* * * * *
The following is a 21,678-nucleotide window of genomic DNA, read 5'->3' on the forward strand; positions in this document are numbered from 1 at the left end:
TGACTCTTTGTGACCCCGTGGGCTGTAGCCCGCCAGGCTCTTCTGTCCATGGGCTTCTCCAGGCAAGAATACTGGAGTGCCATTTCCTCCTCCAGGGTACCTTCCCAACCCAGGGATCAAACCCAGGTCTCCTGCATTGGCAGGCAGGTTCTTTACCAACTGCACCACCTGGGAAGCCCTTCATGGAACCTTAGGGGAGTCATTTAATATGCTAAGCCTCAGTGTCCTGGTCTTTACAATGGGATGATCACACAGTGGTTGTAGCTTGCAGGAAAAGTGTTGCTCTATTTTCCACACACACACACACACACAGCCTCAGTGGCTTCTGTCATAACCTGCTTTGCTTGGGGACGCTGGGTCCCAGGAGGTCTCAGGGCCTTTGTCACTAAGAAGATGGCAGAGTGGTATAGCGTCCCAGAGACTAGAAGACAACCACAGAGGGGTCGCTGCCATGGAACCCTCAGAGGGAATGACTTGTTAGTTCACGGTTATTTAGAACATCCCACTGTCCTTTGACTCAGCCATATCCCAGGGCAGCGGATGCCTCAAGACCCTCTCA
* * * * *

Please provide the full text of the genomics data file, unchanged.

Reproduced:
The following is a 21,678-nucleotide window of genomic DNA, read 5'->3' on the forward strand; positions in this document are numbered from 1 at the left end:
TGACTCTTTGTGACCCCGTGGGCTGTAGCCCGCCAGGCTCTTCTGTCCATGGGCTTCTCCAGGCAAGAATACTGGAGTGCCATTTCCTCCTCCAGGGTACCTTCCCAACCCAGGGATCAAACCCAGGTCTCCTGCATTGGCAGGCAGGTTCTTTACCAACTGCACCACCTGGGAAGCCCTTCATGGAACCTTAGGGGAGTCATTTAATATGCTAAGCCTCAGTGTCCTGGTCTTTACAATGGGATGATCACACAGTGGTTGTAGCTTGCAGGAAAAGTGTTGCTCTATTTTCCACACACACACACACACACAGCCTCAGTGGCTTCTGTCATAACCTGCTTTGCTTGGGGACGCTGGGTCCCAGGAGGTCTCAGGGCCTTTGTCACTAAGAAGATGGCAGAGTGGTATAGCGTCCCAGAGACTAGAAGACAACCACAGAGGGGTCGCTGCCATGGAACCCTCAGAGGGAATGACTTGTTAGTTCACGGTTATTTAGAACATCCCACTGTCCTTTGACTCAGCCATATCCCAGGGCAGCGGATGCCTCAAGACCCTCTCA